A photo of the Odyssey cruise ship. Yellow life boats are seen secured to the side.

What aviation can learn from cruise lines

Cruising in early 2022, just as Omicron broke? You’ve got to be insane, right? That’s what everyone told your author, who decided to go ahead with a Caribbean trip sailing from Florida after consulting the precautions and protocols. As it turned out, the cruise ship showed that it takes safety seriously, with pre-departure testing, masks indoors, quarantine protocols, and a variety of changes to the experience.

As the aviation industry looks to accelerate out of the COVID-19 pandemic, there are many lessons to draw from cruise lines, referring specifically to Royal Caribbean, the line on which this trip took place.

First up: digitalisation. Everything was online and in the cruise line’s app, from checkin to pre-verification of vaccine certificates, to the cruise line-approved online proctored antigen tests, to information about the passenger experience.

By contrast, precisely none of the flights on TAP Air Portugal to get to Miami had pre-checkin digital verification of anything whatsoever. This kind of digital verification has been very spotty and inconsistent across airlines, and this is certainly somewhere that improvement is direly needed. Is there a coordination role for airline alliances or IATA here?

Non-hospitality processes on board have dramatically changed too. The muster drill, where passengers learn about safety and security, was entirely app-based apart from checkin at the assigned lifeboat station before departure. In the age of showy airline safety videos, many of questionable safety merit, is it now time to offer this as an option?

Clear expectations were set pre-travel about safety protocols and testing requirements. To an extent this is an easier ask on cruise lines given that they control the entire environment from port to ship, but with all the information airlines hold it really is befuddling that they’re not better at giving correct, targeted information.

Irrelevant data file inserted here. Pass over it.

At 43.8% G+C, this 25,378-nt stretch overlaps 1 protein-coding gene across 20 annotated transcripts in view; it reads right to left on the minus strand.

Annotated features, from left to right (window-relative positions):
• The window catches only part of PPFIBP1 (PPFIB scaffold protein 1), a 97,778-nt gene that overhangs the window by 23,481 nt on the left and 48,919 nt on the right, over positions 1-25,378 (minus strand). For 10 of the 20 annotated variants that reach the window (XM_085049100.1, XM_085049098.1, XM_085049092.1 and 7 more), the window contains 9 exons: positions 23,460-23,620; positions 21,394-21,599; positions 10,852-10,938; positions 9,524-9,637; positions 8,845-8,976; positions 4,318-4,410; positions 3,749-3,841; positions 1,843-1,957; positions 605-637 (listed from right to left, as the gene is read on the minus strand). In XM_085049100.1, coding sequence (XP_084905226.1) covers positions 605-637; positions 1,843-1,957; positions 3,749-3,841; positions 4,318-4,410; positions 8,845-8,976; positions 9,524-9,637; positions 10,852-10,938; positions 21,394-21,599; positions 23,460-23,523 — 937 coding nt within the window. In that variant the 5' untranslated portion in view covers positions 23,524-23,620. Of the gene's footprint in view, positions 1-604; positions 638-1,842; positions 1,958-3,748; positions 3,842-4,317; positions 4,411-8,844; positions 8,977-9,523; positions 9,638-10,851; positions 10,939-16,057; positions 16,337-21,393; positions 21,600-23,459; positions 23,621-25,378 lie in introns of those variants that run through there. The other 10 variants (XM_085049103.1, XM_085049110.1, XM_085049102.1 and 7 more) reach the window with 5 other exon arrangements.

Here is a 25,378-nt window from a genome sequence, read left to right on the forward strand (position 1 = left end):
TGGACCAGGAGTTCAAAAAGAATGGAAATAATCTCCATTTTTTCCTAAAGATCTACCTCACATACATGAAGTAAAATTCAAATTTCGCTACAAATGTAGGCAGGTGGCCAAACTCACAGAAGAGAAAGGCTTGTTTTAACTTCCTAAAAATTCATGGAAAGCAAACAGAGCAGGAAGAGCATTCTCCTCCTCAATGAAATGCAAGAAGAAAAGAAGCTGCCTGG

By contrast, TAP’s testing requirement information tool gave wrong information about the tests required for the return flight. The checkin staff at Miami’s approach was, to paraphrase, “oh yeah, this happens all the time for connections, testing center is down the hall, and it’s only $79”. That this known issue wasn’t fixed was very frustrating, especially for a connections-focussed airline.

Crucially, though, key cruise service elements were maintained and, where necessary, adapted.

Odyssey cruise ship entertainment venue.

Indoor spaces including shows were masks-on zones, reinforced by announcements and staff reminders. Image: John Walton

Unlike hotels, many of which have cut housekeeping costs by servicing rooms once every three nights and citing COVID-19 as a reason, housekeeping onboard was maintained, although guests needed to be out of their room: fair enough.

Odyssey cruise ship accommodations. A large king bed is pictured. A blue sofa and various chairs are also set up in the back of the room in front of floor to ceiling windows.

Key parts of the experience — all the way down to towel animals — were maintained and adapted. Image: John Walton

More than just clear expectations for certain things, though, was a clear expectation of uncertainty. Cruise lines have always had it in their passenger contracts that skipping or changing ports is a possibility, but the line was clear and consistent in its messaging that travel at this point in time simply comes with an amount of uncertainties.

For those for whom those uncertainties were too much between booking pre-Delta in summer 2021 and peak Omicron in early 2022, travel credit was on offer. Indeed, the line cancelled the cruise on which we were originally booked a week out, offering a full refund or 125% credit. Fortunately our agent managed to rebook us on another cruise at the same time instead, but the offer was a generous one.

The cruise line was operating full refunds for an entire travelling party if even one person tested positive for COVID-19 in the fourteen days prior to departure.


Moreover, onboard, if a passenger tested positive there were plans for isolation cabins (that did not involve being stuck in a lavatory for the rest of the trip) and close contacts quarantined in their own cabin for 24 hours post-exposure before being tested.

Pro-rata credits for any isolation or quarantine time were proactively offered. Airlines are still inconsistent in their offerings here.

All of this combined gave the reassurance needed to depart, cruise and return feeling confident in both the work being done by the cruise line and the protocols for other passengers.

As aviation looks to synthesise the lessons learned in COVID-19 so far — for future variants or other crises — it could do well to look to the sea.

Image from the water showing the ocean as it meets a shore with a long tree line.

The best part of the experience, waking up in places like this, were as magical as ever. Image: John Walton

Related Articles:

Featured image credited to John Walton